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A Brickfilm is a film made using Lego bricks, or other similar plastic construction toys. They are usually created with stop motion animation though computer-generated imagery (CGI), traditional animation, and live action films featuring plastic construction toys (or representations of them) are also usually considered brickfilms. The term 'brick film' was coined by Jason Rowoldt, founder of Brickfilms.com.
The first known brickfilm, En rejse til månen (Journey to the Moon), was created in 1973 by Lars C. Hassing and Henrik Hassing. The six-minute video featured both stop motion animation and live action, and was recorded on Super 8 film. The film was later shown to Godtfred Kirk Christiansen, who had a personal copy made, though the film was not released to the public until May 2013, when the creator uploaded it to YouTube.
The second known brickfilm, Lego Wars, was made in 1980 by Fernando Escovar. The 3-minute 8mm film was not released until its creator uploaded it to YouTube on April 2, 2007.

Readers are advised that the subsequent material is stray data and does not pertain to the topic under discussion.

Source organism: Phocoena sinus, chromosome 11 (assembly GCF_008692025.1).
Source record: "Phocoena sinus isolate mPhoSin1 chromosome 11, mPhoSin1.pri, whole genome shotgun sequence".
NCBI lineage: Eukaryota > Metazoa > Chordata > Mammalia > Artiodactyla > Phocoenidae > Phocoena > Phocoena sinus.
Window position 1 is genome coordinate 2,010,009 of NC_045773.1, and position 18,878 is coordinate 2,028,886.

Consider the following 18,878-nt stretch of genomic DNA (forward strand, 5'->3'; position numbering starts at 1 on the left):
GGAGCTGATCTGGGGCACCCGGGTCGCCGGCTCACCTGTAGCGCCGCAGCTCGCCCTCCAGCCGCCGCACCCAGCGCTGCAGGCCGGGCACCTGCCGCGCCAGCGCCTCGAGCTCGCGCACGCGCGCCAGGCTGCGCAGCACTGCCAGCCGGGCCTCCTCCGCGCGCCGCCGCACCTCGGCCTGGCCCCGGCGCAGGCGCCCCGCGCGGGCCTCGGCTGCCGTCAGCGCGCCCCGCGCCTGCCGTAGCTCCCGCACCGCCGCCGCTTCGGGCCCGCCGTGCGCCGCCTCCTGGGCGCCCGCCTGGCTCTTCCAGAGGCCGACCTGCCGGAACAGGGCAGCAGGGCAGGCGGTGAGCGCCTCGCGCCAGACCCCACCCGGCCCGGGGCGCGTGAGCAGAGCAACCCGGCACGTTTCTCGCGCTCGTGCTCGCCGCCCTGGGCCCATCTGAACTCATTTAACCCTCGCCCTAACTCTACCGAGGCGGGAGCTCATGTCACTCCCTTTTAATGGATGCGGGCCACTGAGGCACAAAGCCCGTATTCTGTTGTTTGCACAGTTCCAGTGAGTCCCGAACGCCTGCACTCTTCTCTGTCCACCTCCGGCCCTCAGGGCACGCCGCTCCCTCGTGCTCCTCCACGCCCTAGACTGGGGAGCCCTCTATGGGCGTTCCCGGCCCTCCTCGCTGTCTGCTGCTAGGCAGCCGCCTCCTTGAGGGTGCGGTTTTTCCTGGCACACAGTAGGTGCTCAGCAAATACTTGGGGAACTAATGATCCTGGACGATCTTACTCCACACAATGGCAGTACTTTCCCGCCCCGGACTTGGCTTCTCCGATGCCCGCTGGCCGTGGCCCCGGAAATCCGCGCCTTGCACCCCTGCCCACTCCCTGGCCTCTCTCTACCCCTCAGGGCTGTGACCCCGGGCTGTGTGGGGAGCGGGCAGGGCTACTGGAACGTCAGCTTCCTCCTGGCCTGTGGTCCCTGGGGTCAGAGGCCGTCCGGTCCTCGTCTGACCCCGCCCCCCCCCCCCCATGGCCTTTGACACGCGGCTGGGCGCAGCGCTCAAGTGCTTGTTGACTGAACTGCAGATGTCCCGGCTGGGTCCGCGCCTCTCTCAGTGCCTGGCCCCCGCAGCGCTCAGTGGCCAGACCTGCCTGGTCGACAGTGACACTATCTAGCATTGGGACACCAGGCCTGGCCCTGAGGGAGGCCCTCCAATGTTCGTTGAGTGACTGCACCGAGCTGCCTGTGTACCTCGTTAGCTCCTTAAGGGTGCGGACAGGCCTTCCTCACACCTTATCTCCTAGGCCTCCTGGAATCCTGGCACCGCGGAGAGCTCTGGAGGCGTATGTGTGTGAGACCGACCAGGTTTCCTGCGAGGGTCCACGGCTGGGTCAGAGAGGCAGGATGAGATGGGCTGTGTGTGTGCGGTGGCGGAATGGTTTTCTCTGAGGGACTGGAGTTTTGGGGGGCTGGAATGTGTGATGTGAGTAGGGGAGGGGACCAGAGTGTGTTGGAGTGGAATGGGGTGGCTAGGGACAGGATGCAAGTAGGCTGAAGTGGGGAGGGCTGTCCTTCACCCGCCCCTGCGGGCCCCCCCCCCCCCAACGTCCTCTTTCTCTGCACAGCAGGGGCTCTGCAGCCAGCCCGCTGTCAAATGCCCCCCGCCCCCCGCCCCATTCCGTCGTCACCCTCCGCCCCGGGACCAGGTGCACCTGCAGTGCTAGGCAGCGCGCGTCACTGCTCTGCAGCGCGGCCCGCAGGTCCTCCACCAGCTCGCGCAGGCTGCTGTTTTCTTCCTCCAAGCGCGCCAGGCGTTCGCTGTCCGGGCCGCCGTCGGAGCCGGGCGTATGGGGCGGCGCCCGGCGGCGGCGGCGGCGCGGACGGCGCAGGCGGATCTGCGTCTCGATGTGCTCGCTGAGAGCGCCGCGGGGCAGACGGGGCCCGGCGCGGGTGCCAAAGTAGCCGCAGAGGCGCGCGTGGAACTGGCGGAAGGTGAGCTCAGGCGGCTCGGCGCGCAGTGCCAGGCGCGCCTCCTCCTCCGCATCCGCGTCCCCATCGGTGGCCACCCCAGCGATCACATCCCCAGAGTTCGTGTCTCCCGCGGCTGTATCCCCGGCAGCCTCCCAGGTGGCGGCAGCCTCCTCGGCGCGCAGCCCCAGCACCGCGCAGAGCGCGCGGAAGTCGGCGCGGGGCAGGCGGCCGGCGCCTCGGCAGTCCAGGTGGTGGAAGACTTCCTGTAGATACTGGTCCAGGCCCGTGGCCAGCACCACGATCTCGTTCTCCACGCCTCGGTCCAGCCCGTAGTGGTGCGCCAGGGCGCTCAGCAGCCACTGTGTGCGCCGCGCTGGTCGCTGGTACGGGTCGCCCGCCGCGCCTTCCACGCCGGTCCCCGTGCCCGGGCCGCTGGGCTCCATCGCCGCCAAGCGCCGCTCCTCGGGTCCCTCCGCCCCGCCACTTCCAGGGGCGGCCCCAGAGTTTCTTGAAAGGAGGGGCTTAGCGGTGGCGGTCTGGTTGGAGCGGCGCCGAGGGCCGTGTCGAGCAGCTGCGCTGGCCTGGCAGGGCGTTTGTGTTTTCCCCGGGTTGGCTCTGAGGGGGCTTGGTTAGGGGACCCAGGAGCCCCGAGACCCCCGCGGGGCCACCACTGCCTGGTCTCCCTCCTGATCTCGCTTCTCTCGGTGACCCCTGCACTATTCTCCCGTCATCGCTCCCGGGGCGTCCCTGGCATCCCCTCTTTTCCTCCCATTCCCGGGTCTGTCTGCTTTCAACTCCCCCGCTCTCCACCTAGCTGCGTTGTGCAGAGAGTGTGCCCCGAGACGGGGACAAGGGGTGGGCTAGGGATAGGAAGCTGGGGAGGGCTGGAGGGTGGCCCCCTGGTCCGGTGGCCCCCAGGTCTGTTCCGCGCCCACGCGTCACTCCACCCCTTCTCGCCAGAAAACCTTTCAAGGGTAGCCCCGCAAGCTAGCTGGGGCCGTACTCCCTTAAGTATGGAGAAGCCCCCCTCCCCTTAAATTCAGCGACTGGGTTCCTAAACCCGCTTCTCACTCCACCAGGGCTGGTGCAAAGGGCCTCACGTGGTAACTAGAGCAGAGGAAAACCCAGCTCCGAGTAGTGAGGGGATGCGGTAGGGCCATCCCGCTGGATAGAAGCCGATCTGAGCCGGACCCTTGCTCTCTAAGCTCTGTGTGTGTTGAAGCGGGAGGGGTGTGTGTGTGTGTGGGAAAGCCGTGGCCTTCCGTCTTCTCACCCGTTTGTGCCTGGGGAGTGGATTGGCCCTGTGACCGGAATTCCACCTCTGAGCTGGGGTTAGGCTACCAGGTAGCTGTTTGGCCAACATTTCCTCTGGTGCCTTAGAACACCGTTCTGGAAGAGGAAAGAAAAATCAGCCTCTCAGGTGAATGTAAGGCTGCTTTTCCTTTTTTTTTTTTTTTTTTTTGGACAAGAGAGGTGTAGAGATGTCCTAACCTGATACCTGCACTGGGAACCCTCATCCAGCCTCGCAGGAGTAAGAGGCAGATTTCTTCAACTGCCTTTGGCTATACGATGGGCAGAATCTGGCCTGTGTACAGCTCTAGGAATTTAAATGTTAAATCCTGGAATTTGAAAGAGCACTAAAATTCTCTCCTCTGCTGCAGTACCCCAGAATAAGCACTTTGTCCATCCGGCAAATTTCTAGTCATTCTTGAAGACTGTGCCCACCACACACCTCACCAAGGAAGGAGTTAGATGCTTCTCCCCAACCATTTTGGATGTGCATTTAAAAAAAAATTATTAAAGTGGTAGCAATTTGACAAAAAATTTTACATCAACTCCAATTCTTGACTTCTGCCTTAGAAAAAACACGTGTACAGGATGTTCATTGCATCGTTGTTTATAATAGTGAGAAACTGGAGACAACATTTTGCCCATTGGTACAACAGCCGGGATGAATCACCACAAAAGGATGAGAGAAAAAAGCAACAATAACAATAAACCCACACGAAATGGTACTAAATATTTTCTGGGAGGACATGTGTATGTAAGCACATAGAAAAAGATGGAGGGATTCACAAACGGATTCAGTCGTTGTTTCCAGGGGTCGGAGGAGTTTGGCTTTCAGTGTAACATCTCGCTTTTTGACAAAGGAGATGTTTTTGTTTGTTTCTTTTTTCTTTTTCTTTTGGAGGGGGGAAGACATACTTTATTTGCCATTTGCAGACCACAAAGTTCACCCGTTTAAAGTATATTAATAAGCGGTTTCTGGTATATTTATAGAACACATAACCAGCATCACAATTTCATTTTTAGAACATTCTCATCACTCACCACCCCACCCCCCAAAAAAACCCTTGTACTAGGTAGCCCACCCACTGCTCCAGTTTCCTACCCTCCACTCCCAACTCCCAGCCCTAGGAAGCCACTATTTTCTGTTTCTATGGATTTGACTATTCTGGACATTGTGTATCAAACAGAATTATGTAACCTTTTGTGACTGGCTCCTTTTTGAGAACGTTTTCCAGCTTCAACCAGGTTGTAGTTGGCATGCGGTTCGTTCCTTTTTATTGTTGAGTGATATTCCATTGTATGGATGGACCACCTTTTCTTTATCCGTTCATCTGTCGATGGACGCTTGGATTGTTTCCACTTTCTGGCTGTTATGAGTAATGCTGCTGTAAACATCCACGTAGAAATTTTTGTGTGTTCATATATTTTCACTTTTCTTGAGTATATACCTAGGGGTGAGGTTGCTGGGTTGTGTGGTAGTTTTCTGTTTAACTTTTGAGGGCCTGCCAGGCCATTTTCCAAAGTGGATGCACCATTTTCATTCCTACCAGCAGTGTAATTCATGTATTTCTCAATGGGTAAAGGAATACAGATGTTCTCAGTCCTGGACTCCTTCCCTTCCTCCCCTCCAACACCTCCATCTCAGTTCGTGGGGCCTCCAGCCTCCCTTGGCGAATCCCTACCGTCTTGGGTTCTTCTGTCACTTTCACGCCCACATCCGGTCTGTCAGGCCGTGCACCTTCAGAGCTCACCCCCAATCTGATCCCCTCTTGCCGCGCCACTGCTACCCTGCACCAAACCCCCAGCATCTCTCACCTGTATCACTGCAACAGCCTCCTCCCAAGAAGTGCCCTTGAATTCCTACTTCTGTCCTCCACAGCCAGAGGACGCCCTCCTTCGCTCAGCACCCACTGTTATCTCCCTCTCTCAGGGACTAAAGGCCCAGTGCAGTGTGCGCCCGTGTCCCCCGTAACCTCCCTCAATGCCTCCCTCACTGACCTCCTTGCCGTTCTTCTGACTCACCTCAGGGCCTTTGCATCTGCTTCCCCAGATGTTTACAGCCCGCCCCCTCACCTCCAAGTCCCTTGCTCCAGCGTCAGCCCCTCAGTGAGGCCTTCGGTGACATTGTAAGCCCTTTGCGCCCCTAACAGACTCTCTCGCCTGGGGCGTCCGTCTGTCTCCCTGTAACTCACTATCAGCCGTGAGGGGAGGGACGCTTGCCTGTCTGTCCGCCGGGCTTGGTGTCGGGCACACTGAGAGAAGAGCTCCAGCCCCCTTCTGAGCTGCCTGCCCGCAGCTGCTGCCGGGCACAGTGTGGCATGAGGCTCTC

The third known brickfilm was made between 1985 and 1989 in Perth, Western Australia by Lindsay Fleay, and called The Magic Portal, a film shot on a bolex 19mm camera. It was captured on 16 mm film and features animated LEGO, plasticine, and cardboard characters and objects, mixing both stop motion animation and live action.Portal had high production values for a brickfilm, with a five-figure budget granted by the Australian Film Commission. However, due to legal issues with The LEGO Group, it did not see a wide release, though later, The LEGO Group would eventually back down on these charges.
The first brickfilm to be widely released was a music video for the UK dance act Ethereal for their song Zap on Truelove Records. Produced and released in 1989, the film was shown across the MTV network and other music channels and was the first time a brick film has been released across public channels. The film again attracted the attention of The Lego Group's legal department. The film was directed by filmmaker David Betteridge with animation direction handled by Phil Burgess and Art Direction by Daniel Betteridge. The story was an interpretation of scenes from Apocalypse Now adapted to the rave culture of the late eighties, following three heroic Lego men as they battle and overcome evil. The film's budget was £3000 enabling the filmmakers to shoot on 35mm film using a hand-cranked camera build in 1903 and modified with an animation motor. Originally scheduled to take two weekends, the film took three and a half months to complete. Promo magazine at the time declared it one of the best music videos ever made. It is available on YouTube
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